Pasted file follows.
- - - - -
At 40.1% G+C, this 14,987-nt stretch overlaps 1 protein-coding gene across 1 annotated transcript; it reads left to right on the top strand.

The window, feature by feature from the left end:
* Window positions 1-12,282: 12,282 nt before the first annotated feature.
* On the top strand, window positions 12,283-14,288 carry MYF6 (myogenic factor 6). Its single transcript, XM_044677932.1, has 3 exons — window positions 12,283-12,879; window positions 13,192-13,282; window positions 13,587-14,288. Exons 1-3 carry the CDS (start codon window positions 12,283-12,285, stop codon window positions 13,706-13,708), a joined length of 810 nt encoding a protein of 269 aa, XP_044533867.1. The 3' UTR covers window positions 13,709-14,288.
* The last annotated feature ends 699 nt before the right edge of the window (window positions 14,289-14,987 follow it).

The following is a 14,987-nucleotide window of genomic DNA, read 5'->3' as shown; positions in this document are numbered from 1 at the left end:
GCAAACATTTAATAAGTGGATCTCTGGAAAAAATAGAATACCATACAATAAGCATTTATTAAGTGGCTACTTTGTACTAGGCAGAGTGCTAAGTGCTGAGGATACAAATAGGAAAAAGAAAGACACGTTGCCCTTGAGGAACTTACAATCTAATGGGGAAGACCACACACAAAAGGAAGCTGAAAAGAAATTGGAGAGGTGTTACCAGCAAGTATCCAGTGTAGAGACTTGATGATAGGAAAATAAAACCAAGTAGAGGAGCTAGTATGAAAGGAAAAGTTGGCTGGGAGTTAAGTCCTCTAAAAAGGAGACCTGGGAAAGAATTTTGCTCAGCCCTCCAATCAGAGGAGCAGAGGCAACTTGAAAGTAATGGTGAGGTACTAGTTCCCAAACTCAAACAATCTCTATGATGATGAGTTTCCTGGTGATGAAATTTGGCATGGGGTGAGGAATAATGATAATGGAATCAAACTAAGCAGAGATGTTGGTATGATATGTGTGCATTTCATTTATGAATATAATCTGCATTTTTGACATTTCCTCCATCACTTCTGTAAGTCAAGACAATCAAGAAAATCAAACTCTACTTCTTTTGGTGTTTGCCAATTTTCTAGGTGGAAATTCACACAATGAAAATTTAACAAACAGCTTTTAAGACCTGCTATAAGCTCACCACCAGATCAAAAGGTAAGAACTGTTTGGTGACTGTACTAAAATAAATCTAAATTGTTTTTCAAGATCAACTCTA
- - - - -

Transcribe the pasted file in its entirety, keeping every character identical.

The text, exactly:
At 40.1% G+C, this 14,987-nt stretch overlaps 1 protein-coding gene across 1 annotated transcript; it reads left to right on the top strand.

The window, feature by feature from the left end:
* Window positions 1-12,282: 12,282 nt before the first annotated feature.
* On the top strand, window positions 12,283-14,288 carry MYF6 (myogenic factor 6). Its single transcript, XM_044677932.1, has 3 exons — window positions 12,283-12,879; window positions 13,192-13,282; window positions 13,587-14,288. Exons 1-3 carry the CDS (start codon window positions 12,283-12,285, stop codon window positions 13,706-13,708), a joined length of 810 nt encoding a protein of 269 aa, XP_044533867.1. The 3' UTR covers window positions 13,709-14,288.
* The last annotated feature ends 699 nt before the right edge of the window (window positions 14,289-14,987 follow it).

The following is a 14,987-nucleotide window of genomic DNA, read 5'->3' as shown; positions in this document are numbered from 1 at the left end:
GCAAACATTTAATAAGTGGATCTCTGGAAAAAATAGAATACCATACAATAAGCATTTATTAAGTGGCTACTTTGTACTAGGCAGAGTGCTAAGTGCTGAGGATACAAATAGGAAAAAGAAAGACACGTTGCCCTTGAGGAACTTACAATCTAATGGGGAAGACCACACACAAAAGGAAGCTGAAAAGAAATTGGAGAGGTGTTACCAGCAAGTATCCAGTGTAGAGACTTGATGATAGGAAAATAAAACCAAGTAGAGGAGCTAGTATGAAAGGAAAAGTTGGCTGGGAGTTAAGTCCTCTAAAAAGGAGACCTGGGAAAGAATTTTGCTCAGCCCTCCAATCAGAGGAGCAGAGGCAACTTGAAAGTAATGGTGAGGTACTAGTTCCCAAACTCAAACAATCTCTATGATGATGAGTTTCCTGGTGATGAAATTTGGCATGGGGTGAGGAATAATGATAATGGAATCAAACTAAGCAGAGATGTTGGTATGATATGTGTGCATTTCATTTATGAATATAATCTGCATTTTTGACATTTCCTCCATCACTTCTGTAAGTCAAGACAATCAAGAAAATCAAACTCTACTTCTTTTGGTGTTTGCCAATTTTCTAGGTGGAAATTCACACAATGAAAATTTAACAAACAGCTTTTAAGACCTGCTATAAGCTCACCACCAGATCAAAAGGTAAGAACTGTTTGGTGACTGTACTAAAATAAATCTAAATTGTTTTTCAAGATCAACTCTA